Week Two at McMurdo Station in Antarctica has been spent with more training, including a “shake-down” of equipment during a night-out in the field. We’ve been getting food, supplies and equipment organized and entered into the cargo system used for air support.
Although the past two weeks have seemed long, these important tasks are on schedule, and we expect to get into the field on December 17 or 18, weather permitting.
Since we are heading into our field camp with three snowmobiles, our logistics are considerably more complicated than our previous trips. The snowmobiles are heavy, and we are taking more than 100 gallons of fuel. Our insertion into the field will require several Twin Otter flights, a process that may take two days or more.
Antarctic camps are generally not what you would call “light camps.” Supplies and equipment are often redundant due to the high cost of not having back-ups. All of the field services at McMurdo Station (field equipment, mechanical equipment, field safety, carpenter shop, science support, flight services, communications, cargo, etc.) are staffed by knowledgeable and helpful people.
We had an amazing 24 hours on an equipment shake-down and skills development excursion. Our team of six left the McMurdo Station on six snowmobiles with some tents, cooking gear, food and sleeping gear packed on long, plastic sleds towed behind.
The first segment was about 10 miles across snow-covered sea ice. It’s hard to describe the feeling of zipping along on top of a frozen sea with wide-open, white scenery in all directions. We stopped at a location out on the Ross Ice Shelf and set up our tents, including practicing cutting blocks of snow and building walls that would be useful to protect tents in heavy winds.
This is where we would spend the night, but first we got back on the snowmobiles and rode onto the snowfields of Hut Point Peninsula, Ross Island.
As we rode off the ice shelf we stopped for a few hours at a place where a deep crevasse in the glacial ice had been identified and marked. We practiced our techniques of roping-together and walking across crevassed terrain, just in case we ever needed to do so in the field.
At the marked crevasse we used ropes and climbing equipment to simulate a crevasse rescue. Actually, we lowered Tim Senden (one of my teammates from Australian National University) into the crevasse, to a depth of at least 50 feet in the four-foot-wide slot in the ice. Tim described smooth ice walls, an eerie blue light, and silence. We used a pully system with climbing ropes to bring him out. All this done with safety measures so that Tim was never in any danger.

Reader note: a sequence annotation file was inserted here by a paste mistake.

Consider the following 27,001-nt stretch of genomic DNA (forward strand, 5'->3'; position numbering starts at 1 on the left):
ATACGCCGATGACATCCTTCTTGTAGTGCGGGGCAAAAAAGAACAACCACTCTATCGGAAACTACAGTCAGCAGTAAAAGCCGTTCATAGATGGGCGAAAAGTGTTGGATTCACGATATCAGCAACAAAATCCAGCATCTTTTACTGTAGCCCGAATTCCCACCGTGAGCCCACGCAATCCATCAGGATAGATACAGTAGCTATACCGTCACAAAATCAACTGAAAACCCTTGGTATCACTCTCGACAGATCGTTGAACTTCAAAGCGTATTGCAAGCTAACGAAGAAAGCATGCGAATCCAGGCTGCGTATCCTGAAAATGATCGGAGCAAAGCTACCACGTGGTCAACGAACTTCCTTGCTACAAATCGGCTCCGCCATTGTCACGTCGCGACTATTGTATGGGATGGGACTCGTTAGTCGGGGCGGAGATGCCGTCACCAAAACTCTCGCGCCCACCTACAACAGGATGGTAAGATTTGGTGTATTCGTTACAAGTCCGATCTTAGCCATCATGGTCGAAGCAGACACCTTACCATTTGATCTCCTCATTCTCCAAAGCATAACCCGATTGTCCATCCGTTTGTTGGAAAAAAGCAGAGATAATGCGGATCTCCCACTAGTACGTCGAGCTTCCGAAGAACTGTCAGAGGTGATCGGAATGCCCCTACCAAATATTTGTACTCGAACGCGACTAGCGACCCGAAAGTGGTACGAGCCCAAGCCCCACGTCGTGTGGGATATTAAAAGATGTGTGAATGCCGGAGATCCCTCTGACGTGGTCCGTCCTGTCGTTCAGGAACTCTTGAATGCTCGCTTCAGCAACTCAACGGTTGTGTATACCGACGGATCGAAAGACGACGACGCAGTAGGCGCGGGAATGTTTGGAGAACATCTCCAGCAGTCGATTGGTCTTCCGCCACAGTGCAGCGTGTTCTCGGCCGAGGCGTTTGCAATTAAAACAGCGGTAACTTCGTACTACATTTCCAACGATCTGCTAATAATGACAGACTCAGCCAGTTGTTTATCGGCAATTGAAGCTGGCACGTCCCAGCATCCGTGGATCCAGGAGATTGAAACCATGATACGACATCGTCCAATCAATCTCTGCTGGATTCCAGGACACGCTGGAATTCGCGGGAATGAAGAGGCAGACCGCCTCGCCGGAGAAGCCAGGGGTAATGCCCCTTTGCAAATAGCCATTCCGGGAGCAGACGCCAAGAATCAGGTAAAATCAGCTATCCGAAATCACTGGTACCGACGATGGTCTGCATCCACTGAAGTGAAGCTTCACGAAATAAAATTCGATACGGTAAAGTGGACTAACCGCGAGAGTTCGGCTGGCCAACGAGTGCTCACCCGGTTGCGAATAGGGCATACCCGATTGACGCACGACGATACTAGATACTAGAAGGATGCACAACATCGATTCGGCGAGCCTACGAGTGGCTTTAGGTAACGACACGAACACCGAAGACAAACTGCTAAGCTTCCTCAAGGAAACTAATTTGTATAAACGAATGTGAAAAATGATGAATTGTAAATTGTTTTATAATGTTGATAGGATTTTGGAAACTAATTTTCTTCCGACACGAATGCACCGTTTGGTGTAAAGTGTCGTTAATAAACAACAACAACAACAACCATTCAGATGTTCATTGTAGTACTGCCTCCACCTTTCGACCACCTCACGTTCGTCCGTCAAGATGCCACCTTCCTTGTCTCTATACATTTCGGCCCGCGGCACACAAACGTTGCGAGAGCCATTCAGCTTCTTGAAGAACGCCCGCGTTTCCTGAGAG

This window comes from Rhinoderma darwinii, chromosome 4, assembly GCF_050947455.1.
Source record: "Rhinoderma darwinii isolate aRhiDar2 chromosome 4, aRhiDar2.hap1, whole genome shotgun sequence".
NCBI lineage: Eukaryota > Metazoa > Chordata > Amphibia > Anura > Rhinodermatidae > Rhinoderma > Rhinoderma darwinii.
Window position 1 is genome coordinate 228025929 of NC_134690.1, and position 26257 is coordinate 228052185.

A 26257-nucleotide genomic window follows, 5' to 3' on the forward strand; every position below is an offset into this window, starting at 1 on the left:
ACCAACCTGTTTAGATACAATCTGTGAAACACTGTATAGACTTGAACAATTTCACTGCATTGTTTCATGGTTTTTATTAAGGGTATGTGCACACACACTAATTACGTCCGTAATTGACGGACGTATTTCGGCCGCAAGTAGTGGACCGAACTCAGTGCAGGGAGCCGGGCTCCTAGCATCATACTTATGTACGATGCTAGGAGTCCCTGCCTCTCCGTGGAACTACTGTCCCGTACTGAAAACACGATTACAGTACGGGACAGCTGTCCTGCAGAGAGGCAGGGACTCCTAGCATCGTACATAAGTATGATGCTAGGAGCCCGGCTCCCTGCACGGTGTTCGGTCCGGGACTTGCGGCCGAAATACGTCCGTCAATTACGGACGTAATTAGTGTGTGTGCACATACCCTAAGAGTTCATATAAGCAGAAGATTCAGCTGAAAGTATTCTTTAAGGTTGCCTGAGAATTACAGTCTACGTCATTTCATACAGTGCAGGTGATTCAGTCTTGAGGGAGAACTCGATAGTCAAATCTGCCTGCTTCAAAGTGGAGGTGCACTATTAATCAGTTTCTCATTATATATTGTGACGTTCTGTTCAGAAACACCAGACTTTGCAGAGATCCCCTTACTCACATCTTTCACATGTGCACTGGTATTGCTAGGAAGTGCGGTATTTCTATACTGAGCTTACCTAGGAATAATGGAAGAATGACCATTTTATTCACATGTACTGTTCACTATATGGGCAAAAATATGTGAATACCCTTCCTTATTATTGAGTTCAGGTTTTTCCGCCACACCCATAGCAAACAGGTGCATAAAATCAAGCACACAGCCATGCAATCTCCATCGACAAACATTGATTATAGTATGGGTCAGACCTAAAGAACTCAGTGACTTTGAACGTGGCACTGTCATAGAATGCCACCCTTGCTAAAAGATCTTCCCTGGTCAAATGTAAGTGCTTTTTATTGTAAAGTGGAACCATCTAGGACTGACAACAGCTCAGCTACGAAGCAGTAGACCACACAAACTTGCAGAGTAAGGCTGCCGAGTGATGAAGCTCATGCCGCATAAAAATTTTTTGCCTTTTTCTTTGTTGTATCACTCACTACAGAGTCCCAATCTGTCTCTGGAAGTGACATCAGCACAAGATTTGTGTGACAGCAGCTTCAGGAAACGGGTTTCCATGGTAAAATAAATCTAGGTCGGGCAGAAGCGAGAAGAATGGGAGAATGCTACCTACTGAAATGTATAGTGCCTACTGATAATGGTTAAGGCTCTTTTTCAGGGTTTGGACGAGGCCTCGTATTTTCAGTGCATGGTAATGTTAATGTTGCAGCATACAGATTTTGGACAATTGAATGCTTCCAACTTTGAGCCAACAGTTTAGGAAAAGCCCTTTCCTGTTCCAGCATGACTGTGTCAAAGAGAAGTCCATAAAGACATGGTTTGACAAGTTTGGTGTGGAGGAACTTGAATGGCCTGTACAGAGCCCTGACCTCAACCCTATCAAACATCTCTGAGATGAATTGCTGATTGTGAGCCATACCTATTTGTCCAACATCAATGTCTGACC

Back on the snowmobiles we followed Castle Rock Trail, a recreational area on the glaciers behind McMurdo Station. We practiced going up, down and across snowy slopes, picking routes while weaving through rocky terrain and driving across hard ice patches.
All the while, to our east, Mt. Erebus (12,448 feet) cleared of clouds for spectacular views along the north shore of the Hut Point Peninsula with the Erebus Glacier forming ice cliffs as it reaches to the shoreline. Although Mt. Erebus is almost completely sheathed in snowfields and glaciers, it is a volcano that has a steaming caldera at the top. This, and other volcanic features in the area, are evidence of the rifting (moving apart) of East Antarctica and West Antarctica.
We finished the evening by climbing Castle Rock, a peak of volcanic rock surrounded by ice fields. We used crampons to negotiate the lower icy slopes.
Once we reached the coarse volcanic rock, we took off the crampons and clambered another 500 feet to the top for a remarkable vista of the surrounding landscape. It was 8 p.m. and the most sun-drenched part of the day.
We got back on the snowmobiles for the ride across the snowfields and down onto the ice sheet again, then back to our temporary camp by about 9:30 p.m. After melting snow to make boiling water on our propane stove, we had a dehydrated meal (Kung Pao Chicken for me), and crawled into tents, and very warm sleeping bags, for the night.
The next morning we packed-up our temporary camp and headed back across the ice to McMurdo Station.
At the moment we are pretty much in a holding pattern. Having accomplished all the tasks to prepare for our fieldwork, we are in the queue for flights into our field sites in the Boomerang and Warren Ranges around Deception Glacier (78° 31.587’S 158° 35.128’E).
Meanwhile, we’re able to work online (a bit slow) from the Crary Science Center, one of the few places with public WiFi. We hike around the volcanic terrain surrounding the base, a necessity after we’re treated to three all-you-can-eat meals a day!
The Antarctic summer temperatures at the base have been relatively mild (just below freezing), though wind chills make it sting. We expect quite a bit colder temps at our field camp at about 5,000 feet elevation on the Antarctic Plateau. The endless sunlight is becoming normalized, though sometimes still startling.
Communications from our field camp to the safety system at McMurdo Station is a high priority and accomplished with redundant systems. Communication with home and work from the field will be more difficult, but we expect to use an Iridium system for limited emails and calls.
I hope to be able to update this blog with some short messages during the four weeks that we are out there. Stay tuned. Signing off for now.
Text and Photos by Ted Daeschler, PhD, curator of paleontology and professor in the Department of Biodiversity, Earth and Environmental Science
To watch a video interview with Ted that explains his Antarctic research expedition, click here and to see his first post in this series. Use this link to see his report from week one.
This is fascinating. The level of preparedness is startling to this civilian. Good to know you are prepared for what comes your way!